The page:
Dr. Daniel Geller is a Developmental Pediatrician and Child Psychiatrist with a focus on anxiety and tic disorders and Obsessive Compulsive Disorder. He is a psychopharmacologist active in research into causes and treatment of pediatric OCD and tics.
Dr. Daniel Geller founded the Pediatric Obsessive Compulsive Disorder (OCD) Program in 1992. At Massachusetts General Hospital (MGH), he has collected and characterized a large sample of children and adolescents with OCD and Tic disorders. Among his research efforts is collaborative work with other leading universities and the National Institute of Mental Health for the study of genetics of psychiatric disorders. Dr. Geller is a founding member of the International OCD Genetics Consortium, collaborating with senior scientists from many countries, with the goal of identifying genes responsible for OCD and delineating mechanisms by which genetic vulnerabilities are translated into clinical symptoms.
Dr. Geller is the recipient of several honors and awards in medicine and developmental pediatrics, notably from the American Academy of Child and Adolescent Psychiatry, Obsessive-Compulsive Foundation and Tourette's Syndrome Association. He is a member of the Society of Development Pediatrics and several expert panels, including the American Academy of Child and Adolescent Psychiatry and the National Institute for Clinical Excellence of the Royal College of Psychiatrists, London. He completed his training as a general and developmental pediatrician in Australia and then trained as resident and chief resident in general and child and adolescent psychiatry at Johns Hopkins and Stanford medical schools.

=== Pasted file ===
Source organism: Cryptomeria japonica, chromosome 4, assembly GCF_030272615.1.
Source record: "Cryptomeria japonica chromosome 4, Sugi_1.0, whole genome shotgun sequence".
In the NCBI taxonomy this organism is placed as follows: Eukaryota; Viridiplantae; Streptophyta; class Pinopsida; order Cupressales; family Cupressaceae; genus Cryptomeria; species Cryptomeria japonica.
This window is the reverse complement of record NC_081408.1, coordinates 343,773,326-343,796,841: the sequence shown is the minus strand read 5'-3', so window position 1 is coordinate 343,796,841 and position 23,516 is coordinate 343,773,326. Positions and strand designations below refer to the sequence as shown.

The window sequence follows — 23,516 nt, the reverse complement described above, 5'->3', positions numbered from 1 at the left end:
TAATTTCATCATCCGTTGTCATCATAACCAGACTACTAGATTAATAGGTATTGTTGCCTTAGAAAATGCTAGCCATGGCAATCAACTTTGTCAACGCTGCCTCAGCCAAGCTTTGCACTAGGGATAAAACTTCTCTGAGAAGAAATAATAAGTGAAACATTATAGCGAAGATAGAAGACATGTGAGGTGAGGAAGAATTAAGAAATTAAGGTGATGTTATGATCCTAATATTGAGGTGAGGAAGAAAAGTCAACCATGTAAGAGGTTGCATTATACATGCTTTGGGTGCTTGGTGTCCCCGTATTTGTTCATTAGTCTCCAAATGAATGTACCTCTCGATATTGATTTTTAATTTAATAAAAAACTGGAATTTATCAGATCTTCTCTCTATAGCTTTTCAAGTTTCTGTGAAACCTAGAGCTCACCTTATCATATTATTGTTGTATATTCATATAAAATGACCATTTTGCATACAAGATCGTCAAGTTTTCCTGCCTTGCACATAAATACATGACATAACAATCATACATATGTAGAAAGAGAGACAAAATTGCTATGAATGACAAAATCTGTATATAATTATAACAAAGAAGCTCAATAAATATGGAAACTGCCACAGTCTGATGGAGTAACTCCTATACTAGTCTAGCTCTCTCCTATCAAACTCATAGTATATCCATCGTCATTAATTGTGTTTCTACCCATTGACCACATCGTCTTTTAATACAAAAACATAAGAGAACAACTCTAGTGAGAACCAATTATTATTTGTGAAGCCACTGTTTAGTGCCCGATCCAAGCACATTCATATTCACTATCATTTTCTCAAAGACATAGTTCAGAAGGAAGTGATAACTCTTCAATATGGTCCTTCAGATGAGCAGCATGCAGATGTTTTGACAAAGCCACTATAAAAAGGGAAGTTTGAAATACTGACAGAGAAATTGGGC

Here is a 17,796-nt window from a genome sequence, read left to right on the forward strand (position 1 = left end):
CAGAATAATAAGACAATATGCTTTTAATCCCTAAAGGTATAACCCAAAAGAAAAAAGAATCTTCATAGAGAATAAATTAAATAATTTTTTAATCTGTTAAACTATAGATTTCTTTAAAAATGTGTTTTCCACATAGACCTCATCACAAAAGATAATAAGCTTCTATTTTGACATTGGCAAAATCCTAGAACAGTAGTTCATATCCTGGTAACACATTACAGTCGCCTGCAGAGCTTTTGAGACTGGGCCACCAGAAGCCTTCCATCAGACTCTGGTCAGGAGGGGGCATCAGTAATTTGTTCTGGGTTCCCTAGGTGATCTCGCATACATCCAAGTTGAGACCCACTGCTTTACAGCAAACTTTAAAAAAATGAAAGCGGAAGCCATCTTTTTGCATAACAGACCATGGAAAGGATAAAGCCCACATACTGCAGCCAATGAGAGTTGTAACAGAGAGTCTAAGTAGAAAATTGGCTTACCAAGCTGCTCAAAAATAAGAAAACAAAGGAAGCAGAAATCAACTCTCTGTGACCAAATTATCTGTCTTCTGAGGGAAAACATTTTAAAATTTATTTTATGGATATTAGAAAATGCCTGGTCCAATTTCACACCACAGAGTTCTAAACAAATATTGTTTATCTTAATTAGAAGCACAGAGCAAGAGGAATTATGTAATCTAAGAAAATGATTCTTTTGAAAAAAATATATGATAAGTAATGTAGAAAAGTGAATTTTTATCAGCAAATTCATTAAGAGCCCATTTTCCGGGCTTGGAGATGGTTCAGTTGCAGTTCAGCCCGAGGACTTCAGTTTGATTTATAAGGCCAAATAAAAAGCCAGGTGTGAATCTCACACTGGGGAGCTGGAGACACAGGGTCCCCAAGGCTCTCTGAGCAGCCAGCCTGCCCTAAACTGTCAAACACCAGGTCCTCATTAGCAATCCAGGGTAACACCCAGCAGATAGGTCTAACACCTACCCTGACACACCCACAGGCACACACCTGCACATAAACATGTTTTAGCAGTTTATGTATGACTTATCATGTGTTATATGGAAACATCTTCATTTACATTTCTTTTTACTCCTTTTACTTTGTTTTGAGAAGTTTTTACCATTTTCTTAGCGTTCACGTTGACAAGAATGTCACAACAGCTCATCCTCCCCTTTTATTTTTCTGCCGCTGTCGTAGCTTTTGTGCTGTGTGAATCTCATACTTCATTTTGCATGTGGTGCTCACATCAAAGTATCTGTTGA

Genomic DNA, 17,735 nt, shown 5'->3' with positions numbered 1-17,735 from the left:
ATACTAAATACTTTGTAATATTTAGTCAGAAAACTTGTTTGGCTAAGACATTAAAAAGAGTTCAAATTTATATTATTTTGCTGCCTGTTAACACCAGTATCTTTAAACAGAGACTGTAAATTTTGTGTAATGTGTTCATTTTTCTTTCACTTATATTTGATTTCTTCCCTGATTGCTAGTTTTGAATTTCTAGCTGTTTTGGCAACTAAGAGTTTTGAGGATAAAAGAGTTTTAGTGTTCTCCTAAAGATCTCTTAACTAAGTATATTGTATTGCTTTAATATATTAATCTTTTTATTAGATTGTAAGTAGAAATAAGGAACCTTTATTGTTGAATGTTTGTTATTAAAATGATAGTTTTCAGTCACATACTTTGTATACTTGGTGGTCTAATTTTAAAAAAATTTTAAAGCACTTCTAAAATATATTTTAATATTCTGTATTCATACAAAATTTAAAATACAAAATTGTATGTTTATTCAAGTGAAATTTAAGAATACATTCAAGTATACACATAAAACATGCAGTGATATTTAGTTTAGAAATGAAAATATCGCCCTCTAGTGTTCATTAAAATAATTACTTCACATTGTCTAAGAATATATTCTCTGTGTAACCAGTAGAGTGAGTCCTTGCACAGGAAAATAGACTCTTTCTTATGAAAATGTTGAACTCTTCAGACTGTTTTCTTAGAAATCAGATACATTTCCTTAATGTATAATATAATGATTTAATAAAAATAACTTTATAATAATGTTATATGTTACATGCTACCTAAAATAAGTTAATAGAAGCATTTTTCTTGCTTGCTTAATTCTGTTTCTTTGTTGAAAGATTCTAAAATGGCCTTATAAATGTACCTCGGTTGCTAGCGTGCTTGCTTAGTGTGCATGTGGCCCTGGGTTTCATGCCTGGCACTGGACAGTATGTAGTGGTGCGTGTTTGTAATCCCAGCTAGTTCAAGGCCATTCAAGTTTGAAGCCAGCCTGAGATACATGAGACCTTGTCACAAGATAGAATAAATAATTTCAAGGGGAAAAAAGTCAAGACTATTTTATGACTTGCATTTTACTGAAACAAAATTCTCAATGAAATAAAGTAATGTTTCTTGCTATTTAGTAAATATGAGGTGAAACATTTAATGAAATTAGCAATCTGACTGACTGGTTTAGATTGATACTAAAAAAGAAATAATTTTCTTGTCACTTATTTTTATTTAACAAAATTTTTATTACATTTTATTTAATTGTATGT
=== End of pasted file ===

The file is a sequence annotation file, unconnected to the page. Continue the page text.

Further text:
Dr. Geller is triple-boarded in Pediatrics, General Psychiatry and Child Psychiatry. In 1992, he was recruited to McLean and Massachusetts General Hospitals where the Pediatric OCD Program was established. Since 2003 he has worked at MGH full time in the Pediatric Psychopharmacology Program and the Psychiatric Neurodevelopmental Genetics Unit.
ResearchDr Geller has explored phenotypic expression, treatment response, outcome and etiological causes of early-onset OCD.
Phone 2: 617-726-2727
Phone 2: 617-726-2727
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